• A new report by Global Financial Integrity calculates that Mexico’s economy lost some $872 billion between 1970 and 2010 to illicit financial outflows, including money laundering and tax evasion. This is worth more than 5 percent of the country’s GDP, and the group’s head called it an “enormously damaging drainage of resources.” Shannon K. O’Neil at CFR says that “The report’s most interesting finding is that this illicit capital is not necessarily or mostly drug money. Instead it comes from Mexico’s large underground economy. In these markets the goods being traded are not necessarily in and of themselves illegal. What’s illegal is the under-the-table way that they are bought or sold.”
  • Mexico is facing the most severe drought it has ever suffered, reports the New York Times, leaving some 2 million people without access to water. The Tarahumara indigenous people are among the worst affected, and are undergoing a serious food crisis. The Mexican Army said that the drought has also affected marijuana and opium poppy growers, with experts noting that traffickers are increasingly turning to synthetic drugs, like methamphetamine, which are more reliable.
  • Former Haitian dictator dictator Jean-Claude Duvalier, aka “Baby Doc,” should not stand trial for human rights abuses including torture and murder, but only on corruption charges, according to a ruling by a judge in that country. The WSJ hints at political reasons behind the ruling, pointing out that current Haitian President Michael Martelly is widely considered to be sympathetic to the ex-leader, and has argued that a trial could cause further divisions in the country. Human Rights Watch criticized the decision, which will be reviewed by the attorney general, saying that it would “entrench Haiti's culture of impunity by denying justice for Duvalier's thousands of victims.”
  • Bloggings by Boz and the Mex Files look at the chances of Mexican presidential hopeful Andres Manuel Lopez Obrador, noting that his chances could be seriously improved by various errors on the part of rival Enrique Peña Nieto of the PRI, who has admitted to the existence of various children conceived with other women during his marriage to his now-dead wife.
  • IPS reports that support for Honduran leader Porfirio Lobo has dropped to its lowest points in his two years in power, averaging some 4.6 points out of 10 in a recent poll, with rising violence and insecurity at the heart of the discontent.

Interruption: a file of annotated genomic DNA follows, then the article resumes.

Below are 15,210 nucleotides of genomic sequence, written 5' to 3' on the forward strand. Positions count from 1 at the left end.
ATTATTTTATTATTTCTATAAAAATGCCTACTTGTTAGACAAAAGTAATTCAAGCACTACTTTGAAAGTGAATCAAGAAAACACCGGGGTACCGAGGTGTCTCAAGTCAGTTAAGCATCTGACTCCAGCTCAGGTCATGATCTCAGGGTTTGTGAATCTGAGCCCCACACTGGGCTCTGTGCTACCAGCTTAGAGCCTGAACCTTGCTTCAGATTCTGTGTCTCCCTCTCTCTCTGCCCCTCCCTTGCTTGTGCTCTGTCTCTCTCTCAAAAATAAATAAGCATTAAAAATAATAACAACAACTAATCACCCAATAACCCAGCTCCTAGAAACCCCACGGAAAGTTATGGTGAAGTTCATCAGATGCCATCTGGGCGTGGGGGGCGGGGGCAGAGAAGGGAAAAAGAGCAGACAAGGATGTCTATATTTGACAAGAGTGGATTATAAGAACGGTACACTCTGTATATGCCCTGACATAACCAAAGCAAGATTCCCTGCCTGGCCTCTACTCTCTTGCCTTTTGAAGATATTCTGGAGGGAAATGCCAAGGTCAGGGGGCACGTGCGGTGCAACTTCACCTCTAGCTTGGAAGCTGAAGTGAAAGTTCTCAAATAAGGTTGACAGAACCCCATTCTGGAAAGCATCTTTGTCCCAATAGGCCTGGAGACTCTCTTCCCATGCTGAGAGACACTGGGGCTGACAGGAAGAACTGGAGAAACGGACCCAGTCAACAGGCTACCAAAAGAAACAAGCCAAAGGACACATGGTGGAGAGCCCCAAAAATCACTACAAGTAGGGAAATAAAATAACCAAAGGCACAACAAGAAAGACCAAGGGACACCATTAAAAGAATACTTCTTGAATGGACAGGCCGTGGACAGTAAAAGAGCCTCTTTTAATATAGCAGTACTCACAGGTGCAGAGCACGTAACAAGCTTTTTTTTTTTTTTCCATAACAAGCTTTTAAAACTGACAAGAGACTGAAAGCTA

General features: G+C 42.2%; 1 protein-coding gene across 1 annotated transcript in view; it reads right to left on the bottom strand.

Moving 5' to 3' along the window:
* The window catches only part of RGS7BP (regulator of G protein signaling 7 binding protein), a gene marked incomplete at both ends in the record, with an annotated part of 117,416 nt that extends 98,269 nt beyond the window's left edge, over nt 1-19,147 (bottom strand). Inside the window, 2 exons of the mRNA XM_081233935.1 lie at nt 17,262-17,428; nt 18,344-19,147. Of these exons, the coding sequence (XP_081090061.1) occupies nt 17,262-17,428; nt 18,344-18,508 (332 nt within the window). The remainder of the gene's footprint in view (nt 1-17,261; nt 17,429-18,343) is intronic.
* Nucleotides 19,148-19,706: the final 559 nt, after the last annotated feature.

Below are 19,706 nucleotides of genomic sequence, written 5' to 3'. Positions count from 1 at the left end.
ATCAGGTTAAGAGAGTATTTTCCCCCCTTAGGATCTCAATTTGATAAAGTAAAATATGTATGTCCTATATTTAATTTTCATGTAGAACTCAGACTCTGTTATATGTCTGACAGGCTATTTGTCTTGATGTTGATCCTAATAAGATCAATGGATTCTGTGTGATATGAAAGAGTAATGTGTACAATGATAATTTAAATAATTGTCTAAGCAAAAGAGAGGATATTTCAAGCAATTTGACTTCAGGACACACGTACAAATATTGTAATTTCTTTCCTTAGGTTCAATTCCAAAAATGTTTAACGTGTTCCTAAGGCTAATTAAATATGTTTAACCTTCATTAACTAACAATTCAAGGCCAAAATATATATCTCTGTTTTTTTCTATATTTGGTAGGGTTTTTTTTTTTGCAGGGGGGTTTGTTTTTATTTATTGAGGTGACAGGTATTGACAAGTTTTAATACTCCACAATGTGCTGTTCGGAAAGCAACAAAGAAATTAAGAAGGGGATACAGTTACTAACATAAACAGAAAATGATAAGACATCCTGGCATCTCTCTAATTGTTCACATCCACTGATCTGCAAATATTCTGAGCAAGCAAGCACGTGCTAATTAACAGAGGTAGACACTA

• Upside Down World looks at a hydroelectric dam project in Santander, east Colombia, which, three years into its construction, “has already decimated the traditional local economy, wrecked the eco-system and disrupted the social and cultural life of the community.” Residents claim they were not properly consulted over the project, which is set to provide some 10 percent of the country’s electricity.
  • Mary Anastasia O’Grady at the WSJ argues that promises of reform by Cuba’s regime get more coverage than the death of a dissident on hunger strike; “while Raul Castro's announcements about 'reform' have made headlines and topped television news around the globe, we had hardly heard of Villar Mendoza or the resistance movement he belonged to.”

Monday, January 30, 2012

Colombia President Calls Drug War a “Stationary Bike”

President Juan Manuel Santos expressed more support for the legalization of illicit drugs while speaking at a panel at the Cartagena Hay Festival of Literature and Arts. As Semana reports, his remarks followed a comment by another panelist, Nicaraguan writer Sergio Ramirez, who stated, “I know this cannot be an opinion of the state and the president of a republic cannot express this, but as an ordinary citizen, I can. The solution is decriminalizing drugs.”

Santos responded: ¨And I say it as president of a republic: this solution would be acceptable to Colombia, if the rest of the world goes along.”

Colombia Reports has a video of the remarks.

Santos has emerged as one of the most explicit supporters of drug legalization in the region. This is partly possible because, as the former defense minister and as a president who has continued Colombia’s tough military campaign against drug-trafficking groups the FARC and the so-called “bandas criminales” (criminal bands - BACRIMs), it would be hard to accuse him of being “soft” in the drug war. As Semana notes, Santos made reference to this experience while speaking at the Cartagena panel:

“He said that while in the Defense Department, he learned that the DEA’s measure of success, in the US, was measuring the price of cocaine in the streets of Chicago, Los Angeles, in New York. ‘So if the price of cocaine went up in these cities, we could all give ourselves a little pat on the back,’ he said.”